Sie sind auf Seite 1von 1

Case: Julius Amaquiton vs. People G.R. No.

186080, August 14, 2009



Facts: Petitioner Julius Amanquiton was a purok leader of Barangay Western Bicutan, Taguig,
Metro Manila. As a purok leader and barangay tanod, he was responsible for the maintenance
of cleanliness, peace and order of the community. He was accused of Violations of Section 10
(a) Article VI, Republic Act No. 7610 in relation to Section 5 (j) of R.A. No. 8369 committed as
follows:
That on the 30th day of October, 2001, in the Municipality of Taguig, Metro Manila,
Philippines and within the jurisdiction of this Honorable Court, the above-named accused in
conspiracy with one another, armed with nightstick, did then and there willfully, unlawfully and
feloniously attack, assault and use personal violence, a form of physical abuse, upon the person
of Leoselie John A. [Baaga], seventeen (17) years old, a minor, by then and there manhandling
him and hitting him with their nightsticks, thus, constituting other acts of child abuse, which is
inimical or prejudicial to childs development, in violation of the above-mentioned law.
On May 10, 2005, the RTC found petitioner and Amante guilty beyond reasonable doubt
of the crime charged. Petitioner filed a notice of appeal which was given due course. On August
28, 2008, the CA rendered a decision which affirmed the conviction and increased the penalty.

Issue: Whether or not petitioner Julius Amanquiton has been proven guilty beyond reasonable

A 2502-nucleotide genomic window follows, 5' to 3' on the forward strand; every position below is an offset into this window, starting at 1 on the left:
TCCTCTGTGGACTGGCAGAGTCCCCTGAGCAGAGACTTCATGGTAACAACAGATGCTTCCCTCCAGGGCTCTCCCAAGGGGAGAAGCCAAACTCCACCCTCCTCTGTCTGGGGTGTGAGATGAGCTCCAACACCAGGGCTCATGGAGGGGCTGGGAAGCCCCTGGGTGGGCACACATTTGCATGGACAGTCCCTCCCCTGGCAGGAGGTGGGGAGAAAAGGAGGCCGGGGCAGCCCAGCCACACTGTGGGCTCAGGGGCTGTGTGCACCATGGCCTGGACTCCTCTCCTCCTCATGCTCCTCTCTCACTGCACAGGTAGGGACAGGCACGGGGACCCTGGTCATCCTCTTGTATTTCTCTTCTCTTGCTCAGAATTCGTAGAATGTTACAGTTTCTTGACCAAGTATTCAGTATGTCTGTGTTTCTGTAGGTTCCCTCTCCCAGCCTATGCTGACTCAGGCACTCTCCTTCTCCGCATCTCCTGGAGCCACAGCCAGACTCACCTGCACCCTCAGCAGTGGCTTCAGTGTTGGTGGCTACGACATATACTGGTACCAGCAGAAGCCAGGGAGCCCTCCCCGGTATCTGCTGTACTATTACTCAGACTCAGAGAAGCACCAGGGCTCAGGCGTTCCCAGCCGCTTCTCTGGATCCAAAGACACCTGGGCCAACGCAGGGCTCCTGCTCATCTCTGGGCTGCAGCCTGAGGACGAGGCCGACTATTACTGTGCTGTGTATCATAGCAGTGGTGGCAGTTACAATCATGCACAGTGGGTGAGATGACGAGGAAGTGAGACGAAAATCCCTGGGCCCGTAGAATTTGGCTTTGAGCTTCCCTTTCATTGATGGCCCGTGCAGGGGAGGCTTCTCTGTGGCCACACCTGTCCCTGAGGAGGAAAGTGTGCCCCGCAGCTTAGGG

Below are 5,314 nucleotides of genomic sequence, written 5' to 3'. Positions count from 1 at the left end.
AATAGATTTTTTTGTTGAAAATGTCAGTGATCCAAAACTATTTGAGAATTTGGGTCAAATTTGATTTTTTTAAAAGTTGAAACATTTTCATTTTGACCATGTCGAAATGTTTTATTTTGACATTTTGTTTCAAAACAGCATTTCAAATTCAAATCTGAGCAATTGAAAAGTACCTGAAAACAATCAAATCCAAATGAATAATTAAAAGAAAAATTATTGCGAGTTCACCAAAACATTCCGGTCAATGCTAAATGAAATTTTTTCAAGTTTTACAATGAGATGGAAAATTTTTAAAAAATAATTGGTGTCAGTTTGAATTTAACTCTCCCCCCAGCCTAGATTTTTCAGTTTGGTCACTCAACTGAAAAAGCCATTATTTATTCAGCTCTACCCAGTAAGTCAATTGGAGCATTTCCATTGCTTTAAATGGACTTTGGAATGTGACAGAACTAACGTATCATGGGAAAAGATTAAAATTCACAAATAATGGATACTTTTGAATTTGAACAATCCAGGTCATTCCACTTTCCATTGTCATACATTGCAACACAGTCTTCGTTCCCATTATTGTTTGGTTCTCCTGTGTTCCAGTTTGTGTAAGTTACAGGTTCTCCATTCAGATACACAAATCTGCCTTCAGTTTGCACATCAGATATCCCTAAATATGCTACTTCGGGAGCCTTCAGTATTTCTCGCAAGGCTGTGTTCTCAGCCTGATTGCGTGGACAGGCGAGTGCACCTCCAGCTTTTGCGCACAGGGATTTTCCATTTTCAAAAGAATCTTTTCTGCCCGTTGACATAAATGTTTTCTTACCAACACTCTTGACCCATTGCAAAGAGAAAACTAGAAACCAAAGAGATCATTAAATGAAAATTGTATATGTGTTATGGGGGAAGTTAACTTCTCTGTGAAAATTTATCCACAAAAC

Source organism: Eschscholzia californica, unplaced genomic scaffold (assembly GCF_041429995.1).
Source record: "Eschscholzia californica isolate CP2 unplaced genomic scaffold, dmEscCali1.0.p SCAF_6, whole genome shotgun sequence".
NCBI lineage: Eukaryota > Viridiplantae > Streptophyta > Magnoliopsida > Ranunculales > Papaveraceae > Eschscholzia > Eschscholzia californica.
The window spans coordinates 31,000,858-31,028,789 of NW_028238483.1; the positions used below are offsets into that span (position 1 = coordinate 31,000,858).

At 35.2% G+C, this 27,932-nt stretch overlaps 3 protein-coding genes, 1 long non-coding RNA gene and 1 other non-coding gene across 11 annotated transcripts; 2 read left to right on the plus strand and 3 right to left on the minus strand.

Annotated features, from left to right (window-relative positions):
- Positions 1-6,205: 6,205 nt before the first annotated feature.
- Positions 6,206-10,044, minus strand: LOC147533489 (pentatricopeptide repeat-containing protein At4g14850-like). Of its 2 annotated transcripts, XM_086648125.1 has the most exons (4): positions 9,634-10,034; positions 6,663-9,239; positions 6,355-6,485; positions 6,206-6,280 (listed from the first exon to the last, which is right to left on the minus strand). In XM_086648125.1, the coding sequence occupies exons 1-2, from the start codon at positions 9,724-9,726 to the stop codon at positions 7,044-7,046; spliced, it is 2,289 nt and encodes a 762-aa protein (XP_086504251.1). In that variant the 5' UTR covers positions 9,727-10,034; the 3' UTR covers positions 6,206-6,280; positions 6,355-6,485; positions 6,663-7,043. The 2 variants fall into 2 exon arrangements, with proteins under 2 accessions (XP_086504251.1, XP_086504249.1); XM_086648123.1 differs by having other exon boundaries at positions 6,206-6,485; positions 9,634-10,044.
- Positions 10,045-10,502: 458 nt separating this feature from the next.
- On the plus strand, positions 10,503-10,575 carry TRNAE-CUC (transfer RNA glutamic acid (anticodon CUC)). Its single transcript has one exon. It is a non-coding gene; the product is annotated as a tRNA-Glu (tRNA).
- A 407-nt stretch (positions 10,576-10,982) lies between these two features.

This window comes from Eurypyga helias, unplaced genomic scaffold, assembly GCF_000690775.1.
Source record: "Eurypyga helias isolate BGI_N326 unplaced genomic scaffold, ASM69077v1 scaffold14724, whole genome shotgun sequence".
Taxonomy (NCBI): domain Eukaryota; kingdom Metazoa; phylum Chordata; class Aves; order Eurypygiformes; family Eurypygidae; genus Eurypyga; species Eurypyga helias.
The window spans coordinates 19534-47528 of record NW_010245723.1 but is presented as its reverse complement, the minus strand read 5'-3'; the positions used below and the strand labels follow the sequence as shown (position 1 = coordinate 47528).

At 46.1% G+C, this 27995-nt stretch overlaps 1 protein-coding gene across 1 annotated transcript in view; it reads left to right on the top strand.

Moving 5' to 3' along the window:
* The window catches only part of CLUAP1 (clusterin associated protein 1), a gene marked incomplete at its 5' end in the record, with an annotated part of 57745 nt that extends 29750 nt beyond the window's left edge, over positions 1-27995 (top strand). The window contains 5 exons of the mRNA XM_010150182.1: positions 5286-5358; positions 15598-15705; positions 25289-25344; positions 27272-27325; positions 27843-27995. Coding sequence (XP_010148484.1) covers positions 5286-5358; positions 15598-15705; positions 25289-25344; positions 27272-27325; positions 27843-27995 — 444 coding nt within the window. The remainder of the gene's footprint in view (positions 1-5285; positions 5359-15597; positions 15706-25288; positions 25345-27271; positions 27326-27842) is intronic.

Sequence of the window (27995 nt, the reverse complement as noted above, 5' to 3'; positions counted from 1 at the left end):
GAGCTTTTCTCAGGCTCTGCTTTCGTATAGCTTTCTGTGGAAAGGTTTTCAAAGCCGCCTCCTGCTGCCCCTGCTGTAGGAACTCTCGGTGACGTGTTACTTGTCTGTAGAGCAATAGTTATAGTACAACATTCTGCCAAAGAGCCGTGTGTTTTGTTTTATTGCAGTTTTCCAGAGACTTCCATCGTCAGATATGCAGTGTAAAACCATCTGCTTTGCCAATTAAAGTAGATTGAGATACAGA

doubt in violation of Section 10 (a), Article VI of RA 7160 in relation to Section 5 (j) of R.A. No.
8369.

Ruling: No! Because the Constitution itself provides that in all criminal prosecutions, the
accused shall be presumed innocent until the contrary is proved. An accused is entitled to an
acquittal unless his guilt is shown beyond reasonable doubt. It is the primordial duty of the
prosecution to present its side with clarity and persuasion, so that conviction becomes the only
logical and inevitable conclusion, with moral certainty. The great goal of our criminal law and
procedure is not to send people to the jail but to do justice. The prosecutions job is to prove
that the accused is guilty beyond reasonable doubt. Conviction must be based on the strength
of the prosecution and not on the weakness of the defense. Thus, when the evidence of the
prosecution is not enough to sustain a conviction, it must be rejected and the accused absolved
and released at once.